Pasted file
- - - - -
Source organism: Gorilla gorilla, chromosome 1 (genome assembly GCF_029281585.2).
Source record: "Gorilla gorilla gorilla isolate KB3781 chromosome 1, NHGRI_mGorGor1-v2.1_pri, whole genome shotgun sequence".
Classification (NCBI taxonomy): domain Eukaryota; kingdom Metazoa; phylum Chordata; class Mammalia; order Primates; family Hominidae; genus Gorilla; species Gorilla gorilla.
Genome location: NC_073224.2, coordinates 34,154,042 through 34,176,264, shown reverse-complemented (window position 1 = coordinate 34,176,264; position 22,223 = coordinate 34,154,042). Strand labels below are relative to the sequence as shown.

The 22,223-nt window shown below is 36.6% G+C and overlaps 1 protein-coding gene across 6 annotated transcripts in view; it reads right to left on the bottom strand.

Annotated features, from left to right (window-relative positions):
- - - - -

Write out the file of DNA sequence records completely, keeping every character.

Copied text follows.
Source organism: Gorilla gorilla, chromosome 1 (genome assembly GCF_029281585.2).
Source record: "Gorilla gorilla gorilla isolate KB3781 chromosome 1, NHGRI_mGorGor1-v2.1_pri, whole genome shotgun sequence".
Classification (NCBI taxonomy): domain Eukaryota; kingdom Metazoa; phylum Chordata; class Mammalia; order Primates; family Hominidae; genus Gorilla; species Gorilla gorilla.
Genome location: NC_073224.2, coordinates 34,154,042 through 34,176,264, shown reverse-complemented (window position 1 = coordinate 34,176,264; position 22,223 = coordinate 34,154,042). Strand labels below are relative to the sequence as shown.

The 22,223-nt window shown below is 36.6% G+C and overlaps 1 protein-coding gene across 6 annotated transcripts in view; it reads right to left on the bottom strand.

Annotated features, from left to right (window-relative positions):